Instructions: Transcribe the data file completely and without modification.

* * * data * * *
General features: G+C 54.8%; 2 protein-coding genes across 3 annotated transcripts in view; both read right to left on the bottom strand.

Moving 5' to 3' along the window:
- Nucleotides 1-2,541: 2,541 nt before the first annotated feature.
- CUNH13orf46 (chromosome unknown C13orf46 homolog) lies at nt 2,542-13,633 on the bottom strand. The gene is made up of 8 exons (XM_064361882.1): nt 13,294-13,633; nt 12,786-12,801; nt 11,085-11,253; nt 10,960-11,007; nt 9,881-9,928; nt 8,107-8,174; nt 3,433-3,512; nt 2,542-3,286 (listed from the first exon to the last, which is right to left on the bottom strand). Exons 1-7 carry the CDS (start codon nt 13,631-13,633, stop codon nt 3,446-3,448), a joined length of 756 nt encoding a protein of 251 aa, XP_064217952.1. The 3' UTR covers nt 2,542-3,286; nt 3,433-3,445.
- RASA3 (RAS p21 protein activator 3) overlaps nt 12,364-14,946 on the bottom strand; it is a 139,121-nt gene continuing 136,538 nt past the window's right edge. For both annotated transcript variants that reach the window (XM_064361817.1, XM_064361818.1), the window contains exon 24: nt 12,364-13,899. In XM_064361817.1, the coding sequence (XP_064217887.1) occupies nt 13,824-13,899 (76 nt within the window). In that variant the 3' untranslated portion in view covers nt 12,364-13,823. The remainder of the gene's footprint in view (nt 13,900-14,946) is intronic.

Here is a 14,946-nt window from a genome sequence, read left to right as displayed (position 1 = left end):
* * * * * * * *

General features: G+C 54.8%; 2 protein-coding genes across 3 annotated transcripts in view; both read right to left on the bottom strand.

Moving 5' to 3' along the window:
- Nucleotides 1-2,541: 2,541 nt before the first annotated feature.
- CUNH13orf46 (chromosome unknown C13orf46 homolog) lies at nt 2,542-13,633 on the bottom strand. The gene is made up of 8 exons (XM_064361882.1): nt 13,294-13,633; nt 12,786-12,801; nt 11,085-11,253; nt 10,960-11,007; nt 9,881-9,928; nt 8,107-8,174; nt 3,433-3,512; nt 2,542-3,286 (listed from the first exon to the last, which is right to left on the bottom strand). Exons 1-7 carry the CDS (start codon nt 13,631-13,633, stop codon nt 3,446-3,448), a joined length of 756 nt encoding a protein of 251 aa, XP_064217952.1. The 3' UTR covers nt 2,542-3,286; nt 3,433-3,445.
- RASA3 (RAS p21 protein activator 3) overlaps nt 12,364-14,946 on the bottom strand; it is a 139,121-nt gene continuing 136,538 nt past the window's right edge. For both annotated transcript variants that reach the window (XM_064361817.1, XM_064361818.1), the window contains exon 24: nt 12,364-13,899. In XM_064361817.1, the coding sequence (XP_064217887.1) occupies nt 13,824-13,899 (76 nt within the window). In that variant the 3' untranslated portion in view covers nt 12,364-13,823. The remainder of the gene's footprint in view (nt 13,900-14,946) is intronic.

Here is a 14,946-nt window from a genome sequence, read left to right as displayed (position 1 = left end):